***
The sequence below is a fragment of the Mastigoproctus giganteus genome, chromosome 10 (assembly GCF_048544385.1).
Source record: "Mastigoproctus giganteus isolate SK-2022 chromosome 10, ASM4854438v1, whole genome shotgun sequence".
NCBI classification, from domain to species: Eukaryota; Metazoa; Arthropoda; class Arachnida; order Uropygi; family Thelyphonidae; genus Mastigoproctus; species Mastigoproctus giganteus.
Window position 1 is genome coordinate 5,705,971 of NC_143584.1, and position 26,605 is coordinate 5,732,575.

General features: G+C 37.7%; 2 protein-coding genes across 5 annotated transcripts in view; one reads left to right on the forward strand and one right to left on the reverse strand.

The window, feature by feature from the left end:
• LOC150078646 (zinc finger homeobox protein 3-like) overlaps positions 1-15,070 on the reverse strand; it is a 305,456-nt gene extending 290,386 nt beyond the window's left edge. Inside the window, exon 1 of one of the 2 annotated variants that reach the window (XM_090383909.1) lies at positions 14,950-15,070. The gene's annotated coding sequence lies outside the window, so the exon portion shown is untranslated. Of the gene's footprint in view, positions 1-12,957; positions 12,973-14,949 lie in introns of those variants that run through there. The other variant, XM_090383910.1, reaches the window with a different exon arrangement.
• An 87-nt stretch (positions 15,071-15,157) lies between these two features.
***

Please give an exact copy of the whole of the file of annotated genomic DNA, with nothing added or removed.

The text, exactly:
The sequence below is a fragment of the Mastigoproctus giganteus genome, chromosome 10 (assembly GCF_048544385.1).
Source record: "Mastigoproctus giganteus isolate SK-2022 chromosome 10, ASM4854438v1, whole genome shotgun sequence".
NCBI classification, from domain to species: Eukaryota; Metazoa; Arthropoda; class Arachnida; order Uropygi; family Thelyphonidae; genus Mastigoproctus; species Mastigoproctus giganteus.
Window position 1 is genome coordinate 5,705,971 of NC_143584.1, and position 26,605 is coordinate 5,732,575.

General features: G+C 37.7%; 2 protein-coding genes across 5 annotated transcripts in view; one reads left to right on the forward strand and one right to left on the reverse strand.

The window, feature by feature from the left end:
• LOC150078646 (zinc finger homeobox protein 3-like) overlaps positions 1-15,070 on the reverse strand; it is a 305,456-nt gene extending 290,386 nt beyond the window's left edge. Inside the window, exon 1 of one of the 2 annotated variants that reach the window (XM_090383909.1) lies at positions 14,950-15,070. The gene's annotated coding sequence lies outside the window, so the exon portion shown is untranslated. Of the gene's footprint in view, positions 1-12,957; positions 12,973-14,949 lie in introns of those variants that run through there. The other variant, XM_090383910.1, reaches the window with a different exon arrangement.
• An 87-nt stretch (positions 15,071-15,157) lies between these two features.